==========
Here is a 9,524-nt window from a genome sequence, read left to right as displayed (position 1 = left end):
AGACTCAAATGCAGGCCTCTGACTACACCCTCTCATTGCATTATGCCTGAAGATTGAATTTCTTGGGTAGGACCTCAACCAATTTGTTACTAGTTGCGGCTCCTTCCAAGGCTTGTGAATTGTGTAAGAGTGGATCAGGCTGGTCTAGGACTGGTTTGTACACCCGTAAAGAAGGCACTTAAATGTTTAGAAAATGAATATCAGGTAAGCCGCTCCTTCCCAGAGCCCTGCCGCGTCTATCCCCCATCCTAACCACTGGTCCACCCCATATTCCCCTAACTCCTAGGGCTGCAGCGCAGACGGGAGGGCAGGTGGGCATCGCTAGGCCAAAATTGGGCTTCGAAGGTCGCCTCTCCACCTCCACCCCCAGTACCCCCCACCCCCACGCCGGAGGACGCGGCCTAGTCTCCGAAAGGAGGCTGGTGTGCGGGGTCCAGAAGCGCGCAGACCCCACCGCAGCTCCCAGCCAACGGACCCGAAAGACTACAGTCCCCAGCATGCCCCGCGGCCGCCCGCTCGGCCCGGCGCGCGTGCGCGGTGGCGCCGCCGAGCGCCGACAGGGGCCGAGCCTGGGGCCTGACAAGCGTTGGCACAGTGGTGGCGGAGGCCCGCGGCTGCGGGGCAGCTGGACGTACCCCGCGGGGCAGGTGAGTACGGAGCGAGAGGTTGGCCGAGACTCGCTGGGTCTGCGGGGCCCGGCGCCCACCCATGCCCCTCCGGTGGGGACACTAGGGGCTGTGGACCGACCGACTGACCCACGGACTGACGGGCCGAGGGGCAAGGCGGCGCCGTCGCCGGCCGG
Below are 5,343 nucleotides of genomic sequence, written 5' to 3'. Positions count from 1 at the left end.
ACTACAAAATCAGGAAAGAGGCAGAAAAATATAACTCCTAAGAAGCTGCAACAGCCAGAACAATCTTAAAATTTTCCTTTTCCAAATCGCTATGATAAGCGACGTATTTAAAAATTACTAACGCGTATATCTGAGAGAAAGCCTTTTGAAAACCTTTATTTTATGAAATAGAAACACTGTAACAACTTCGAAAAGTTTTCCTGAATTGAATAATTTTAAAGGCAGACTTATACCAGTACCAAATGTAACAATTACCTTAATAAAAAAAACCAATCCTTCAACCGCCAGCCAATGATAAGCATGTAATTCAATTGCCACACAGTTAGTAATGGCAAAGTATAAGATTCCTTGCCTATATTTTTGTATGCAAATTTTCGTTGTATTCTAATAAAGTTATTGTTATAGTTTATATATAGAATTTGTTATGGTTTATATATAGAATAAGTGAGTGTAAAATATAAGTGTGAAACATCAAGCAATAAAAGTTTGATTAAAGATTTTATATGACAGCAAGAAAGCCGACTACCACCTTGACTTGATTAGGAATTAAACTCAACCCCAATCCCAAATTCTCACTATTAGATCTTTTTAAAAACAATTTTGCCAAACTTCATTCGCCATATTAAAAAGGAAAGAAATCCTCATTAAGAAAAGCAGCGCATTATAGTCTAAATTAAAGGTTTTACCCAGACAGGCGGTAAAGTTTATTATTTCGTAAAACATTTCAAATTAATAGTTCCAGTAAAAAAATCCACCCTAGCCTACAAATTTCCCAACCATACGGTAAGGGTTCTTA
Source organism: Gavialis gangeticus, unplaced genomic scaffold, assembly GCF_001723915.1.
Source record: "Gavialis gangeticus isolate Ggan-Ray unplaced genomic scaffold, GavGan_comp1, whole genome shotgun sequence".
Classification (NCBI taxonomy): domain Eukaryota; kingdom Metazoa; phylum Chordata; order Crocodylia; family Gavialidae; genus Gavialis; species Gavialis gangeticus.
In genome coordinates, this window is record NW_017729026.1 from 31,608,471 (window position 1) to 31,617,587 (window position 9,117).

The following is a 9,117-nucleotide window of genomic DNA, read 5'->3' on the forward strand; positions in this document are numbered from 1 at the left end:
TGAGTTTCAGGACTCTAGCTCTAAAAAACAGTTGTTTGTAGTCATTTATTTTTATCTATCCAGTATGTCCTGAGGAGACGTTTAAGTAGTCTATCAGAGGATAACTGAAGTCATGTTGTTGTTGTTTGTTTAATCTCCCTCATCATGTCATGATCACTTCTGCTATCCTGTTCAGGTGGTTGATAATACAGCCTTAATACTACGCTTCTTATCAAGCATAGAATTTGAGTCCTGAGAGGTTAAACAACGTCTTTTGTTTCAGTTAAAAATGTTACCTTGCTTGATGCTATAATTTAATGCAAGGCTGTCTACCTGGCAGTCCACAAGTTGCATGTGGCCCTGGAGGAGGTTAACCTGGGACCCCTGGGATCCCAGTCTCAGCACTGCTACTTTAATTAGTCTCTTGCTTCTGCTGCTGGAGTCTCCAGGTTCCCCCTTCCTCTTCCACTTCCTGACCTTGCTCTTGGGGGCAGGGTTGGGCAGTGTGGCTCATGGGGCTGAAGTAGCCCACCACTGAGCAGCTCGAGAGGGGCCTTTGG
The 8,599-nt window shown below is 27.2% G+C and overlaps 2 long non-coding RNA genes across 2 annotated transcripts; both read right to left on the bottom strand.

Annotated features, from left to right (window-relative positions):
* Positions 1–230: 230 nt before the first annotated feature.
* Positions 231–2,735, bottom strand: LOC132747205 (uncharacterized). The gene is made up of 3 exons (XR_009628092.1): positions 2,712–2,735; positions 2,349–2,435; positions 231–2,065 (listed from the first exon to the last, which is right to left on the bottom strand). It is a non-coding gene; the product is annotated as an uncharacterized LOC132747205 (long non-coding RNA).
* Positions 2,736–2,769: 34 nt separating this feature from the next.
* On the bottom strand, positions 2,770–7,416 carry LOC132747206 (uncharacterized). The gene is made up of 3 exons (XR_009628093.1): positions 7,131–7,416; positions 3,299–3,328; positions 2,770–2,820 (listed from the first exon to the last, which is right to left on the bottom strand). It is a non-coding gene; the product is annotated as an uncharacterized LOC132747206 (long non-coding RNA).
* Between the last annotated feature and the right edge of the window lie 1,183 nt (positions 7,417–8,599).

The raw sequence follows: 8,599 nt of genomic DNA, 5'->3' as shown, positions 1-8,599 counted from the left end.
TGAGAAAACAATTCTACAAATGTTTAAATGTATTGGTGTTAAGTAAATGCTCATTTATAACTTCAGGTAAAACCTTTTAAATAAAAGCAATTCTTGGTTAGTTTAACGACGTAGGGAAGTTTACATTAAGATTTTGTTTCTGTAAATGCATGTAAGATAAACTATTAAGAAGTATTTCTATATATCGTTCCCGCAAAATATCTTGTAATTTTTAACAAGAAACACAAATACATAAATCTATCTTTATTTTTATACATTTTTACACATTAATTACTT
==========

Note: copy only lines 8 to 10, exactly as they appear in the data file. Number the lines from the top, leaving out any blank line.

In genome coordinates, this window is record NW_017729026.1 from 31,608,471 (window position 1) to 31,617,587 (window position 9,117).

The following is a 9,117-nucleotide window of genomic DNA, read 5'->3' on the forward strand; positions in this document are numbered from 1 at the left end:
TGAGTTTCAGGACTCTAGCTCTAAAAAACAGTTGTTTGTAGTCATTTATTTTTATCTATCCAGTATGTCCTGAGGAGACGTTTAAGTAGTCTATCAGAGGATAACTGAAGTCATGTTGTTGTTGTTTGTTTAATCTCCCTCATCATGTCATGATCACTTCTGCTATCCTGTTCAGGTGGTTGATAATACAGCCTTAATACTACGCTTCTTATCAAGCATAGAATTTGAGTCCTGAGAGGTTAAACAACGTCTTTTGTTTCAGTTAAAAATGTTACCTTGCTTGATGCTATAATTTAATGCAAGGCTGTCTACCTGGCAGTCCACAAGTTGCATGTGGCCCTGGAGGAGGTTAACCTGGGACCCCTGGGATCCCAGTCTCAGCACTGCTACTTTAATTAGTCTCTTGCTTCTGCTGCTGGAGTCTCCAGGTTCCCCCTTCCTCTTCCACTTCCTGACCTTGCTCTTGGGGGCAGGGTTGGGCAGTGTGGCTCATGGGGCTGAAGTAGCCCACCACTGAGCAGCTCGAGAGGGGCCTTTGG